"Sir Garnet Wolseley, taking over as Commander-in-Chief from Lord Chelmsford, was unimpressed with the awards made to the defenders of Rorke’s Drift, saying “it is monstrous making heroes of those who shut up in buildings at Rorke’s Drift, could not bolt, and fought like rats for their lives which they could not otherwise save"
versus
"The medical consequences of the battle: It seems likely that a number of the defenders of Rorke’s Drift subsequently suffered from what is now classified as Post Traumatic Stress Disorder: Corporal Schiess fell “on hard times” and died in 1884 aged 28 years; Pte John Fielding’s hair is said to have turned white shortly after the battle; William Jones in old age suffered from nightmares that the Zulus were about to attack; Robert Jones shot himself in 1896"
so was Wolseley right - I don't think so

The BBC program did not like that Bromhead and Chard were awarded VCs as they were officers and it was an upper crust award - what about the 5 other VCs were they upper crust - NO. The program then went on to say other people should have also got VCs - mainly a sergeant whose grandson was in the show - on one hand it was a cover up that VCs were awarded and then there were not enough.......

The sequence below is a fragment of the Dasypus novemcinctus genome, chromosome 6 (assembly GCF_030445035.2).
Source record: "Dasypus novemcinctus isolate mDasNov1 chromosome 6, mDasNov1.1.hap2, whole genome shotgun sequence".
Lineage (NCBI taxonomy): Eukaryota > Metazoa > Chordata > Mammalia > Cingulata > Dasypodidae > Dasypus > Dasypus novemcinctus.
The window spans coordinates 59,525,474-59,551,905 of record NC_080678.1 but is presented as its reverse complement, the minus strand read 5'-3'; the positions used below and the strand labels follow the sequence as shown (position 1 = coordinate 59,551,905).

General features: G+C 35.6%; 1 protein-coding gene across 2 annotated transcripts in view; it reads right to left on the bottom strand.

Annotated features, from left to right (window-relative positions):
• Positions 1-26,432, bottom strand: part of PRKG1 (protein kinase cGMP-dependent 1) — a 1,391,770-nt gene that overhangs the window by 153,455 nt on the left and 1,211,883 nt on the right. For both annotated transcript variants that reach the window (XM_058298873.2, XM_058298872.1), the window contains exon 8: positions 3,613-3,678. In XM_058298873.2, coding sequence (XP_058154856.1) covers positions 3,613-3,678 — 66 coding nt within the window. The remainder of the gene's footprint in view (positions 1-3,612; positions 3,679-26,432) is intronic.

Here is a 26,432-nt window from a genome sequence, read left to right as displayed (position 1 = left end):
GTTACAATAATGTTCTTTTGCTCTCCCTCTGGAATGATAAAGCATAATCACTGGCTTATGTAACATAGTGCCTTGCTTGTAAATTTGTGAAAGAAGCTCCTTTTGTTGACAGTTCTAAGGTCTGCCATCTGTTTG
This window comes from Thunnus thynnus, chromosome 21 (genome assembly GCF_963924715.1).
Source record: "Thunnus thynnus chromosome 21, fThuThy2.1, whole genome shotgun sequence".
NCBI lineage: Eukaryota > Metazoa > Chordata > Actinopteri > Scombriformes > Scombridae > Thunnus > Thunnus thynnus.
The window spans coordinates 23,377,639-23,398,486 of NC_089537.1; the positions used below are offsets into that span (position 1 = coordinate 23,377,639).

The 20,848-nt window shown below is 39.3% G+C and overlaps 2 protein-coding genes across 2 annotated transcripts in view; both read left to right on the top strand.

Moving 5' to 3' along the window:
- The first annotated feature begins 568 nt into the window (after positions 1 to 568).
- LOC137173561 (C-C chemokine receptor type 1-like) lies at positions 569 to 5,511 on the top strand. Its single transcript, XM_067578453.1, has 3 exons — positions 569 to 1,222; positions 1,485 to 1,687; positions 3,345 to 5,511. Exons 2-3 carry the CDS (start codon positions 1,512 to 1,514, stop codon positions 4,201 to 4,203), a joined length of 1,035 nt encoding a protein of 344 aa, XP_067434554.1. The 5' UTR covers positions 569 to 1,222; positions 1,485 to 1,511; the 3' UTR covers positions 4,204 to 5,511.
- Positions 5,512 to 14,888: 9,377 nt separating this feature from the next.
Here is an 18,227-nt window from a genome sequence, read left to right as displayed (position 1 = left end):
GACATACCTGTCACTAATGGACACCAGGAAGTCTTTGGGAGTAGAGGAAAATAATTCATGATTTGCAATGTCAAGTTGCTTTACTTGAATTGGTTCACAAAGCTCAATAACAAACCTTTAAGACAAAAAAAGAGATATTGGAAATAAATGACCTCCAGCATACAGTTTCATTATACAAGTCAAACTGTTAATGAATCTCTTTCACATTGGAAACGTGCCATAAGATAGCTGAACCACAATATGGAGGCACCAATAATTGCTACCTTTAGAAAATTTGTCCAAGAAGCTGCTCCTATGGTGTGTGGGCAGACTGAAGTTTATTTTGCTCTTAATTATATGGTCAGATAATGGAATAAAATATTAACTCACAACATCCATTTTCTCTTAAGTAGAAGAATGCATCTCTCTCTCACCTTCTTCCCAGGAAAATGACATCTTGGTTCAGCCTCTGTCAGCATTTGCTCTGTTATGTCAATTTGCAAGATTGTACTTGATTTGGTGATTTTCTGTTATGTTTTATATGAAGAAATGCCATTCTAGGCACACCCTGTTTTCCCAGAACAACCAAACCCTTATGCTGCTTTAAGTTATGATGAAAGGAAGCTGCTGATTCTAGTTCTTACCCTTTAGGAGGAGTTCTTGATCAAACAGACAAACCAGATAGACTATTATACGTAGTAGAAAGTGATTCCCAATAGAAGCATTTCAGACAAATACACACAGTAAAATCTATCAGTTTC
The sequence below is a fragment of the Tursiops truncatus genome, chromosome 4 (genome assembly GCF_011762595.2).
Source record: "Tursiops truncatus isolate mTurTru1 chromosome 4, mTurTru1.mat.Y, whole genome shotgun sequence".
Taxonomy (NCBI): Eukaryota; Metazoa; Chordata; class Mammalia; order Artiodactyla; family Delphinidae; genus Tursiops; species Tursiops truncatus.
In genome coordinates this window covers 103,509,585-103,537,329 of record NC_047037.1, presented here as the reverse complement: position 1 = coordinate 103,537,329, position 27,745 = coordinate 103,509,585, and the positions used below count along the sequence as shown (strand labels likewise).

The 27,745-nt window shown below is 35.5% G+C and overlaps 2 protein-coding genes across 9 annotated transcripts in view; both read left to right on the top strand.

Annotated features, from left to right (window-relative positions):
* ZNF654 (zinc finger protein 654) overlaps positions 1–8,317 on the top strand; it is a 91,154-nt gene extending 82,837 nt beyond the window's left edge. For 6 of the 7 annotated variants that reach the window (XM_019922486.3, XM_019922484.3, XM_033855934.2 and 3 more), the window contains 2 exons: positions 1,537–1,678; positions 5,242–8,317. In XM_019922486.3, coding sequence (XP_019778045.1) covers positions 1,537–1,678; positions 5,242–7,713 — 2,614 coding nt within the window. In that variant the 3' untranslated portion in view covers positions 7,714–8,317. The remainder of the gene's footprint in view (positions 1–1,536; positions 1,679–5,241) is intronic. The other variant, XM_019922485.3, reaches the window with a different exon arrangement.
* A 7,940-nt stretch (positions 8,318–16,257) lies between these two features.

Other quotes from the show re the " Zulu" film - "they are using rifles captured at Isandlwana to shoot at us" - quote this could not be as the Zulu's were a reserve force who had not been at main battle - certainly the Zulu used such rifles in other battles http://www.britishbattles.com/zulu-war/khambula.htm
and I think it is underestimating theZulu to say they would not have taken rifles to Rorke's drift
There was a complaint about the Zulu film regarding the Welsh bias - however to me in the film the men in the film seemed to be a mixture of Welsh and English as it also shown by lists of those taking part.
again from http://www.britishbattles.com/zulu-war/ulundi.htm
The Zulu War was one of the last campaigns fought by the old numbered infantry regiments of the British Army. In 1882 the Cardwell Reforms brought in the system of two battalion regiments, by combining the single battalion regiments in pairs and assigning formal regional titles. The regiments up to the 25th Foot already had two battalions and simply took the new titles. The 24th Foot, which had both its battalions in the Zulu War, fighting at Isandlwana and Rorke’s Drift, from being the South Warwickshire Regiment became the South Wales Borderers; the shift in focus from the English West Midlands to Wales being a nod to the Welsh origins of the soldiers of B Company of the 2nd Battalion who had held Rorke’s Drift.

I am glad to get this off my chest - I was not happy with Zulu the True Story

14 comments: